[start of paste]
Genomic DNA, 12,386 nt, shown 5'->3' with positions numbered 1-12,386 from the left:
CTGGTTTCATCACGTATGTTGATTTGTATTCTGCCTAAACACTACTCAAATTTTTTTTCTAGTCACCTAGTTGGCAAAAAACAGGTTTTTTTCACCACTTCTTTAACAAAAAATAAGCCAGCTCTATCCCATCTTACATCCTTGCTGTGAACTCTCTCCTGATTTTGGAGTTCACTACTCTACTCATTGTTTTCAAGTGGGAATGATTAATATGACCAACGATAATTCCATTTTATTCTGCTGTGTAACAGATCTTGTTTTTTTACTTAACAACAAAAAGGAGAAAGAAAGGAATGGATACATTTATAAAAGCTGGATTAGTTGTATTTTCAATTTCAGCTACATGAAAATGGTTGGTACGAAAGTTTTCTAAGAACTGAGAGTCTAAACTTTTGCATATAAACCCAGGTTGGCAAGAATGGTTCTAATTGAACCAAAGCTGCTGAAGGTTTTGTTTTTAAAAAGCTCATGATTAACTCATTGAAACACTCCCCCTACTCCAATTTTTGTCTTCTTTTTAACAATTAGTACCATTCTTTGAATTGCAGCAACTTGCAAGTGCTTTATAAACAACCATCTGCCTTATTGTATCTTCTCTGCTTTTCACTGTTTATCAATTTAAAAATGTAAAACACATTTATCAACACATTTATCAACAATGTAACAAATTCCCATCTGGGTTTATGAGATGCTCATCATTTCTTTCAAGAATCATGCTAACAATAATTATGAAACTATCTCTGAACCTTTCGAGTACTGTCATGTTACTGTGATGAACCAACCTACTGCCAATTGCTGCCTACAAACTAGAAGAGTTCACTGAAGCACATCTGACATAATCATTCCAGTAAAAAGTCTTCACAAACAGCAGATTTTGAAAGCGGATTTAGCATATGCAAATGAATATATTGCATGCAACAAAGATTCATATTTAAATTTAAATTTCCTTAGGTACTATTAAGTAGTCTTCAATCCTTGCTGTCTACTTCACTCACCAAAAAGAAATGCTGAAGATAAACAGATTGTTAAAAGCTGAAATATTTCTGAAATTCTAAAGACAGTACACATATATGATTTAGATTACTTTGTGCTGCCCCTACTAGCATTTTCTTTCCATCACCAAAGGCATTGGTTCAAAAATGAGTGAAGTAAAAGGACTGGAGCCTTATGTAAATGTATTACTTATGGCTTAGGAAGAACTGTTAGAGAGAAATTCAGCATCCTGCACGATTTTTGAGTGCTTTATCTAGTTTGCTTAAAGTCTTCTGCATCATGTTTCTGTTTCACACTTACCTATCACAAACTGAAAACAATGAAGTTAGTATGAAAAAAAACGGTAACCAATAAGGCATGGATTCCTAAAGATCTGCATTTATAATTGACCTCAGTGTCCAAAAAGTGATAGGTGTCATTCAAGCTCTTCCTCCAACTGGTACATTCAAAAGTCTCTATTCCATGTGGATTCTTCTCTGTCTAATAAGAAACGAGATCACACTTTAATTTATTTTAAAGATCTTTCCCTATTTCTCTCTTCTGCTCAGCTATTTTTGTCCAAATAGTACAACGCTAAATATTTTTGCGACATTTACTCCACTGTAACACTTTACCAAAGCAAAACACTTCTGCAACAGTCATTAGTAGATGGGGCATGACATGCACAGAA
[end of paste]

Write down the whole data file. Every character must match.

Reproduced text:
Genomic DNA, 12,386 nt, shown 5'->3' with positions numbered 1-12,386 from the left:
CTGGTTTCATCACGTATGTTGATTTGTATTCTGCCTAAACACTACTCAAATTTTTTTTCTAGTCACCTAGTTGGCAAAAAACAGGTTTTTTTCACCACTTCTTTAACAAAAAATAAGCCAGCTCTATCCCATCTTACATCCTTGCTGTGAACTCTCTCCTGATTTTGGAGTTCACTACTCTACTCATTGTTTTCAAGTGGGAATGATTAATATGACCAACGATAATTCCATTTTATTCTGCTGTGTAACAGATCTTGTTTTTTTACTTAACAACAAAAAGGAGAAAGAAAGGAATGGATACATTTATAAAAGCTGGATTAGTTGTATTTTCAATTTCAGCTACATGAAAATGGTTGGTACGAAAGTTTTCTAAGAACTGAGAGTCTAAACTTTTGCATATAAACCCAGGTTGGCAAGAATGGTTCTAATTGAACCAAAGCTGCTGAAGGTTTTGTTTTTAAAAAGCTCATGATTAACTCATTGAAACACTCCCCCTACTCCAATTTTTGTCTTCTTTTTAACAATTAGTACCATTCTTTGAATTGCAGCAACTTGCAAGTGCTTTATAAACAACCATCTGCCTTATTGTATCTTCTCTGCTTTTCACTGTTTATCAATTTAAAAATGTAAAACACATTTATCAACACATTTATCAACAATGTAACAAATTCCCATCTGGGTTTATGAGATGCTCATCATTTCTTTCAAGAATCATGCTAACAATAATTATGAAACTATCTCTGAACCTTTCGAGTACTGTCATGTTACTGTGATGAACCAACCTACTGCCAATTGCTGCCTACAAACTAGAAGAGTTCACTGAAGCACATCTGACATAATCATTCCAGTAAAAAGTCTTCACAAACAGCAGATTTTGAAAGCGGATTTAGCATATGCAAATGAATATATTGCATGCAACAAAGATTCATATTTAAATTTAAATTTCCTTAGGTACTATTAAGTAGTCTTCAATCCTTGCTGTCTACTTCACTCACCAAAAAGAAATGCTGAAGATAAACAGATTGTTAAAAGCTGAAATATTTCTGAAATTCTAAAGACAGTACACATATATGATTTAGATTACTTTGTGCTGCCCCTACTAGCATTTTCTTTCCATCACCAAAGGCATTGGTTCAAAAATGAGTGAAGTAAAAGGACTGGAGCCTTATGTAAATGTATTACTTATGGCTTAGGAAGAACTGTTAGAGAGAAATTCAGCATCCTGCACGATTTTTGAGTGCTTTATCTAGTTTGCTTAAAGTCTTCTGCATCATGTTTCTGTTTCACACTTACCTATCACAAACTGAAAACAATGAAGTTAGTATGAAAAAAAACGGTAACCAATAAGGCATGGATTCCTAAAGATCTGCATTTATAATTGACCTCAGTGTCCAAAAAGTGATAGGTGTCATTCAAGCTCTTCCTCCAACTGGTACATTCAAAAGTCTCTATTCCATGTGGATTCTTCTCTGTCTAATAAGAAACGAGATCACACTTTAATTTATTTTAAAGATCTTTCCCTATTTCTCTCTTCTGCTCAGCTATTTTTGTCCAAATAGTACAACGCTAAATATTTTTGCGACATTTACTCCACTGTAACACTTTACCAAAGCAAAACACTTCTGCAACAGTCATTAGTAGATGGGGCATGACATGCACAGAA